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  5. "What are you doing?"

"What are you doing?"

Translation:Co robisz?

July 5, 2016



What does "czyjej" mean?


it is feminine singular genitive=dative=vocative form of czyj which means "whose" - a question word


Can I ask 'Jaki/Jaka robisz'?


You can, but it means something completely different – „jaki” really means something a lot more like „what kind of” than „which” or „what”, so „jaki robisz” is a question about what kind of [something] you are making… For example:

  • –Robię tort.
  • –Fajnie! Jaki robisz?
  • –Czekoladowy.

  • –I'm making a cake.

  • –Cool! What kind of cake?
  • –Chocolate one.


So the jaki talks about the thing that was talked about beforehand. Is it generally like that?


I once wrote a comment about it:

"Który is asking 'which one of the finite set of choices is the one' while Jaki is more like "what kind of":

  • "Którego psa brakuje?" – Is asking which dog is missing; most logical context would be, I don't know, like aftermath of a flood in the kennel and the expected answer would be "Azora"(a dog name).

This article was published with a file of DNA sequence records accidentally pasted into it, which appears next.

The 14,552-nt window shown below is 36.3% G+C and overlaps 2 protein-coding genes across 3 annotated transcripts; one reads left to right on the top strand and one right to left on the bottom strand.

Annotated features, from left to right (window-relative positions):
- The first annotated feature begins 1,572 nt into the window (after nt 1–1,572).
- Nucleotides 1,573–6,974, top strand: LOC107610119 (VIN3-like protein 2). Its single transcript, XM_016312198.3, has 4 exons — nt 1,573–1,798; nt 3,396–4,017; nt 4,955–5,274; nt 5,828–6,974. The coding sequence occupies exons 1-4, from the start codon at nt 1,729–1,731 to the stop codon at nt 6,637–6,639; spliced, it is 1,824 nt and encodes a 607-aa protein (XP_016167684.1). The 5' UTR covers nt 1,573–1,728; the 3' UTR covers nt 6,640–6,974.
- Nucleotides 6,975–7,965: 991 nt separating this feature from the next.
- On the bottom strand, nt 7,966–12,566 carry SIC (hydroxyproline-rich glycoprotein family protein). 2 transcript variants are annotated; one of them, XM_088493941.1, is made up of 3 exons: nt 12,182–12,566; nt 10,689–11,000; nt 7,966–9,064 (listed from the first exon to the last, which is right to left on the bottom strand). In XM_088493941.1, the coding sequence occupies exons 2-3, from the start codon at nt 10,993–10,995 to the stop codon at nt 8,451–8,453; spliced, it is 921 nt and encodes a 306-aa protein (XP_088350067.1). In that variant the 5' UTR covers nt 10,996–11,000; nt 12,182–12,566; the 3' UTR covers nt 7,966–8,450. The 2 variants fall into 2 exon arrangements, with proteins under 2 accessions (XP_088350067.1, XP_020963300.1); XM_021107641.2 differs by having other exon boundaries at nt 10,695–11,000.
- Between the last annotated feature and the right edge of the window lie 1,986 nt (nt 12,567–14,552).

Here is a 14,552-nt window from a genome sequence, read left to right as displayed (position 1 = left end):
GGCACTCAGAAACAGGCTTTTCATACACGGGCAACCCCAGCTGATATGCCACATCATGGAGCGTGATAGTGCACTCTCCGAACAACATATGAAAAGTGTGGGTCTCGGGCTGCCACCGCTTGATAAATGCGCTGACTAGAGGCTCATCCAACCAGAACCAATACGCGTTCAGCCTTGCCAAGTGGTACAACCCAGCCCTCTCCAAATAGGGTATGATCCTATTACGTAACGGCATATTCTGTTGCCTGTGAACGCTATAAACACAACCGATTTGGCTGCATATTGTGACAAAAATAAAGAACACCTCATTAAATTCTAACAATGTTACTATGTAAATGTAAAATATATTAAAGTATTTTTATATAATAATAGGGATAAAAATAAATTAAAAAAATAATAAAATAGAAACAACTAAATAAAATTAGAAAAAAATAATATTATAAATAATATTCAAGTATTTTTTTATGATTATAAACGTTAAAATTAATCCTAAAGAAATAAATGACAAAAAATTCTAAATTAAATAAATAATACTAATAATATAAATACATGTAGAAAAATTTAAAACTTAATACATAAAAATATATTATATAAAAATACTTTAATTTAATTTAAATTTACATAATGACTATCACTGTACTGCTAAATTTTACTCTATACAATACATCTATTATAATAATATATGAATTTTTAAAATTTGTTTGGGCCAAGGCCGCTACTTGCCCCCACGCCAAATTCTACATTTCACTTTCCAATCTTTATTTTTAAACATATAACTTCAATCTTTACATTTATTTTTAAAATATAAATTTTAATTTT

• "Jakiego psa brakuje?" – Is asking what kind of dog is missing; most logical context would be if you are preparing for a dog show and you have a list of dog breeds you want on that show, so you ask which breed is still missing; expected answer would be something like "Sznaucera"(A dog breed).

Obviously, there is certain overlap between the two, but generally they ask about somehow different things."

And now that you made me think about it some more, I think "jaki" simply asks about adjective – even when it seems to ask about noun, it really wants adjective + noun answer(but since we like to drop the obvious from the sentence, frequently with such a question you will get either the noun or the adjective as answer, not both).

BTW, since I realised now I haven't made it obvious in the previous comment – the "jaki" in the previous example is in accusative, so for feminine nouns it would be „jaką robisz” and for neuter „jakie robisz”.


Can you say "Co sa ty robisz?"


No. If you have a Present Continous construction, you don't translate the "to be" part, because it's not really there. It's just a construction. You just translate one verb.

Your sentence is something in the direction of "What are you you do" or similar.

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